There are lots of versions of this sauce, but this one is pretty simple, relying on only a few unusual ingredients: The chile bean paste seems hard-to-find, but it's available anywhere there is an "Asian Section" of a supermarket, and I've seen them in lots of small towns, so just check. As for the plums, use what you have. I have access to lots of wild plums, but domestic plums are fine, as are those cool ornamental plums you see as landscaping trees in warmer climates; they're the deep red-purple trees, leaves and all. The plums are the same color as the leaves. This recipe makes 3 pints.
You will need to pit the plums sooner or later. If you are using domestic, freestone plums, cut them in half and pop out the pit. Most plums, however, have fruit that sticks to the pit. In this case, you can do one of three things: Use a cherry pitter to remove the pits; slice and cook, then strain; or freeze the plums whole to soften, then cook and strain. Freezing loosens the fruit's grip on the pit. Either way you will need some way to strain the pulp from the pits. I use a simple food mill.
I cook the plums in two stages. In the first stage, I put just a little water in the bottom of a heavy pot and add all the plums. Turn the heat to medium and, once they are simmering a little, use a potato masher to squash them as they cook. Keep agitating the plums as you simmer them gently -- you will probably need to turn the heat down at some point -- until most of the flesh comes off the pits. This takes about 20 to 35 minutes.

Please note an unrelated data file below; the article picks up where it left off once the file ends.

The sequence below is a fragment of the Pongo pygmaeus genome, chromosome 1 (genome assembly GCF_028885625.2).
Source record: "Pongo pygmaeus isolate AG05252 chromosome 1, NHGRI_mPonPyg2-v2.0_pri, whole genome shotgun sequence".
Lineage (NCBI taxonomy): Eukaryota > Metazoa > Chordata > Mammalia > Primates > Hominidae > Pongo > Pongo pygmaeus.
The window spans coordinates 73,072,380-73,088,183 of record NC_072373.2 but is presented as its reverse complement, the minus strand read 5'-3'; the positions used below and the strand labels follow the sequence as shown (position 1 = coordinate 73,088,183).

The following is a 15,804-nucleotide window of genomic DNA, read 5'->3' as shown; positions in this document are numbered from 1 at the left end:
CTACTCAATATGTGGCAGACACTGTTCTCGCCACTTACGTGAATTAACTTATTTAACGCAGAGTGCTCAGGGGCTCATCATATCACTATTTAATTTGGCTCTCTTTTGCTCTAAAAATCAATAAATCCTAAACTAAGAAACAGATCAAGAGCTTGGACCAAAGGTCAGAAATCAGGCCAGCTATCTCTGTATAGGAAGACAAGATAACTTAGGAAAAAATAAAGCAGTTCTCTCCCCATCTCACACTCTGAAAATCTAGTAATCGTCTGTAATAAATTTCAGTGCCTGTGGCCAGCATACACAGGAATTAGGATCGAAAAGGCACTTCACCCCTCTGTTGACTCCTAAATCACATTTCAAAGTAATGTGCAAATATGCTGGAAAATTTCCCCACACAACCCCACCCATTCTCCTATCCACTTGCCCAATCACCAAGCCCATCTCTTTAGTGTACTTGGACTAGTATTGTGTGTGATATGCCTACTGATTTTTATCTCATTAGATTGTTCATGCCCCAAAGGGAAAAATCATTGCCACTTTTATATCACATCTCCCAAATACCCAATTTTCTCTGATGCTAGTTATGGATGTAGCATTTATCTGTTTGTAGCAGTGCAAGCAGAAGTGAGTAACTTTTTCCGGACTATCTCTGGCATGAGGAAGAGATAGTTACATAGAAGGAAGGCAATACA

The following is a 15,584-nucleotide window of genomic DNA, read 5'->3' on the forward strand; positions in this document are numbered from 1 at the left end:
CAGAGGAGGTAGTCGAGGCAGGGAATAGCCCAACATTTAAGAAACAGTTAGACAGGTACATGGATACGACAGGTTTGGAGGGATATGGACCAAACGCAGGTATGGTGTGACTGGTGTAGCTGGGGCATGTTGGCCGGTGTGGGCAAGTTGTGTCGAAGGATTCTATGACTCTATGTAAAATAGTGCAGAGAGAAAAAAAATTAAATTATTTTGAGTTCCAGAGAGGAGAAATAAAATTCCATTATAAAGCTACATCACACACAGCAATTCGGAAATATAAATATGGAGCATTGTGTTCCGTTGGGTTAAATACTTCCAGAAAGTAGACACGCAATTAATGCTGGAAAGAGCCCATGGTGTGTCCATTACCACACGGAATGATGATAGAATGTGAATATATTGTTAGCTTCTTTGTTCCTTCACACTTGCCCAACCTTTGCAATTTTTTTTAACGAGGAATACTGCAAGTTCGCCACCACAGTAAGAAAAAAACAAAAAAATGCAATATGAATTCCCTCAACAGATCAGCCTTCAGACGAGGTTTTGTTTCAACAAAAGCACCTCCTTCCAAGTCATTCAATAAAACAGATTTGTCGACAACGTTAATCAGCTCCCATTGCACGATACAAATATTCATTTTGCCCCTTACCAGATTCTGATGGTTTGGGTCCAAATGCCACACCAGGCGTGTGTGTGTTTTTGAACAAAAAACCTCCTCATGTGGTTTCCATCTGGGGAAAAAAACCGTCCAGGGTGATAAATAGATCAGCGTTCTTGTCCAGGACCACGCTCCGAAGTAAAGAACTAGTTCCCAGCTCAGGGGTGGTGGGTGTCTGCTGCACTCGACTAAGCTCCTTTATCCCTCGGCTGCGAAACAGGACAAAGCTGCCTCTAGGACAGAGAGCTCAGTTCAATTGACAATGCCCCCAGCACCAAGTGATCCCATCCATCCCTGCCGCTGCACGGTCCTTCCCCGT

Move all the plums to a food mill. Pick out as many pits as you can right off the bat. Mill the plums into a coarse puree, removing pits as you go. This is actually really easy with domestic plums, as both the pit and the plum itself is larger than its wild cousin. Wild plums are only about the size of a large cherry, so this stage will take a bit longer with them.
Once the cooked plums are free of pits, return them to the pot along with all the other ingredients. Simmer gently for another 30 minutes, until all the flavors are melded and the garlic, shallot and ginger have softened. Pour everything in to a blender and puree until smooth.
Your plum sauce is now ready, and it will keep for about 6 months in a sealed jar in the fridge. If you want to keep it in the pantry, you will need to water-bath can it. Use clean jars and new lids and process for 15 minutes. My advice is to use half-pint jars, as a little of this sauce goes a long way. Once canned, the plum sauce will keep for a year or more in the pantry.